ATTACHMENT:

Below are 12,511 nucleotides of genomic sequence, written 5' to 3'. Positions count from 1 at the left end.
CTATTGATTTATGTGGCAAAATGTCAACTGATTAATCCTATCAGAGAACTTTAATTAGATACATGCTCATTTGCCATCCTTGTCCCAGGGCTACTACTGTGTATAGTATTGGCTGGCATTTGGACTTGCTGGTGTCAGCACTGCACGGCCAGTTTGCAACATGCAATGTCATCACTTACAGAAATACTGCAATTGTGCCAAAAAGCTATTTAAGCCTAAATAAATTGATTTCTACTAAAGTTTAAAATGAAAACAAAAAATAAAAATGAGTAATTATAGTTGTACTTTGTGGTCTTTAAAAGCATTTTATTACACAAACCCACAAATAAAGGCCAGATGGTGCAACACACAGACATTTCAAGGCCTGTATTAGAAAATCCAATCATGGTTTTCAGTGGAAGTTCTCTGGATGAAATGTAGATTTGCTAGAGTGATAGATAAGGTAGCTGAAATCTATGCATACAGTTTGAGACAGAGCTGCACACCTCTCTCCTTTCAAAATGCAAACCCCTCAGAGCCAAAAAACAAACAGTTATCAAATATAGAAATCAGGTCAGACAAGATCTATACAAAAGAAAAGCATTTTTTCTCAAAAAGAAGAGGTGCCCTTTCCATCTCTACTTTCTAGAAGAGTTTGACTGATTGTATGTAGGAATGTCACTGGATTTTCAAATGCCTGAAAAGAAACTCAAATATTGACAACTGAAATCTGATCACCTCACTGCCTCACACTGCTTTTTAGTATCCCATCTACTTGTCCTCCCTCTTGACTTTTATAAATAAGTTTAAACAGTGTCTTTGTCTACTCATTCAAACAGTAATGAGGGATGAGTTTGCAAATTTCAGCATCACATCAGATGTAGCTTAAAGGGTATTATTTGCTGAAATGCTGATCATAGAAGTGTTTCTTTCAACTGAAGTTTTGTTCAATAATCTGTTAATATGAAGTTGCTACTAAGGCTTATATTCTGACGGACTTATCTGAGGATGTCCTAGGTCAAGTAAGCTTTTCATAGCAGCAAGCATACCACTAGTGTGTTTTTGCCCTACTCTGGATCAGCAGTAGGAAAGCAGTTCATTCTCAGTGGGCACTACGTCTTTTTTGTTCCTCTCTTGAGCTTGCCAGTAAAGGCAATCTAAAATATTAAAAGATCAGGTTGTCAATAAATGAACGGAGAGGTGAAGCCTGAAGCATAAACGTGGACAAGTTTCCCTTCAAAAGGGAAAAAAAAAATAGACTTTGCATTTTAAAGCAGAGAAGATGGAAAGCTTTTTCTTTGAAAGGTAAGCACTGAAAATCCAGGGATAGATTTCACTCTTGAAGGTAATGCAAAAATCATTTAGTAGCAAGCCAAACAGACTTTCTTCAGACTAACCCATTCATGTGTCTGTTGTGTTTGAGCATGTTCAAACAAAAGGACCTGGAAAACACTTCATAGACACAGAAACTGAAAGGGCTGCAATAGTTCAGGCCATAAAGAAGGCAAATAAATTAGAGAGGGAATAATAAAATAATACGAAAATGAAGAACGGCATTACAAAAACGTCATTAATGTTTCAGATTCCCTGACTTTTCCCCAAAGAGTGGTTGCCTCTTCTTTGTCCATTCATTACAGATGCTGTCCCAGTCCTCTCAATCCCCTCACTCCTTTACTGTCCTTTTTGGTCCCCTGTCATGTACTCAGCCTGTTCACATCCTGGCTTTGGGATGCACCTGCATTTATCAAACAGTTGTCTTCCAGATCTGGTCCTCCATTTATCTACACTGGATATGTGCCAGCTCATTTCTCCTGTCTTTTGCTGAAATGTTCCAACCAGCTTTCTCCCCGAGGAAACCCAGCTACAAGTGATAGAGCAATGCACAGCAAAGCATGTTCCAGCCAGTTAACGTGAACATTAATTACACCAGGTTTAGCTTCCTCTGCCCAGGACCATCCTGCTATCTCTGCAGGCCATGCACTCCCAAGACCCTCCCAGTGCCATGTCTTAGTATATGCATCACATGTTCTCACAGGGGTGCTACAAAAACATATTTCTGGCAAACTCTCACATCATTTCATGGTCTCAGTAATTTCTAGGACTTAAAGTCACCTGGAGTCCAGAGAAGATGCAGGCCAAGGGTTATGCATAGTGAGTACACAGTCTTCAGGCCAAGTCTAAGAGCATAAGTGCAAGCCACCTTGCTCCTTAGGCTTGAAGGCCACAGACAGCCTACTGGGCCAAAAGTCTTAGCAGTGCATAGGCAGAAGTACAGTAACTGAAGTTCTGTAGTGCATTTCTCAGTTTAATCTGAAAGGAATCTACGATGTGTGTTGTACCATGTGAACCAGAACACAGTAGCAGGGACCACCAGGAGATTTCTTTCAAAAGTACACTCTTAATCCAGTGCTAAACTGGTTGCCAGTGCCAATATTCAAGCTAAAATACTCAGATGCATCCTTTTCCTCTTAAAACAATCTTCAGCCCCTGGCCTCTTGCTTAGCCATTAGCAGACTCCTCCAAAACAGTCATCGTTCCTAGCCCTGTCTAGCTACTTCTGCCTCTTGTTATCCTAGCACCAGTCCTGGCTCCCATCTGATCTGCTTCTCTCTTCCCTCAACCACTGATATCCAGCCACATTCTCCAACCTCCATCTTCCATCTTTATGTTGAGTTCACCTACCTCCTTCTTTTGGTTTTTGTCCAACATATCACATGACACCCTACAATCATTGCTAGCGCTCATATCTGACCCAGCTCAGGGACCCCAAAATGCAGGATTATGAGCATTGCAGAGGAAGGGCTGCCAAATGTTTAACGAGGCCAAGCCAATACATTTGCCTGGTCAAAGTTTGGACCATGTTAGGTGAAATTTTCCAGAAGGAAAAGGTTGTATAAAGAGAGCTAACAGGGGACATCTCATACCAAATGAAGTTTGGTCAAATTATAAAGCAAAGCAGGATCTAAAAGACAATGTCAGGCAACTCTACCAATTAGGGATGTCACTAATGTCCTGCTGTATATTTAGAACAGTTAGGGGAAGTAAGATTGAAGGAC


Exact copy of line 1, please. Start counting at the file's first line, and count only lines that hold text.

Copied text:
Below are 12,511 nucleotides of genomic sequence, written 5' to 3'. Positions count from 1 at the left end.